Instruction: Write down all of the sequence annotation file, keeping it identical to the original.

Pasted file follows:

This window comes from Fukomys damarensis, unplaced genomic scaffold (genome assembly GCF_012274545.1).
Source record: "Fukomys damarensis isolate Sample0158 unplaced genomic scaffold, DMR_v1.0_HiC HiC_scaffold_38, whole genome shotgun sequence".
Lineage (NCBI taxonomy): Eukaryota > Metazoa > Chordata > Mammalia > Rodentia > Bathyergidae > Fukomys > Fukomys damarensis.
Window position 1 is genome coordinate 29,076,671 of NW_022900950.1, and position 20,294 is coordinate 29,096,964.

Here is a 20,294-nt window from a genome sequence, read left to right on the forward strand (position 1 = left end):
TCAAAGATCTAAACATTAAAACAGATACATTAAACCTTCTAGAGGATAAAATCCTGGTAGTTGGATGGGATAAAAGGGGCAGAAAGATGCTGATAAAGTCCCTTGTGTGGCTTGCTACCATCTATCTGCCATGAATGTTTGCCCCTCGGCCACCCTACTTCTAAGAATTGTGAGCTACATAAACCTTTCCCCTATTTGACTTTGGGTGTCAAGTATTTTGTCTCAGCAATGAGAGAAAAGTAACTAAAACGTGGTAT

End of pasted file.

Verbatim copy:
This window comes from Fukomys damarensis, unplaced genomic scaffold (genome assembly GCF_012274545.1).
Source record: "Fukomys damarensis isolate Sample0158 unplaced genomic scaffold, DMR_v1.0_HiC HiC_scaffold_38, whole genome shotgun sequence".
Lineage (NCBI taxonomy): Eukaryota > Metazoa > Chordata > Mammalia > Rodentia > Bathyergidae > Fukomys > Fukomys damarensis.
Window position 1 is genome coordinate 29,076,671 of NW_022900950.1, and position 20,294 is coordinate 29,096,964.

Here is a 20,294-nt window from a genome sequence, read left to right on the forward strand (position 1 = left end):
TCAAAGATCTAAACATTAAAACAGATACATTAAACCTTCTAGAGGATAAAATCCTGGTAGTTGGATGGGATAAAAGGGGCAGAAAGATGCTGATAAAGTCCCTTGTGTGGCTTGCTACCATCTATCTGCCATGAATGTTTGCCCCTCGGCCACCCTACTTCTAAGAATTGTGAGCTACATAAACCTTTCCCCTATTTGACTTTGGGTGTCAAGTATTTTGTCTCAGCAATGAGAGAAAAGTAACTAAAACGTGGTAT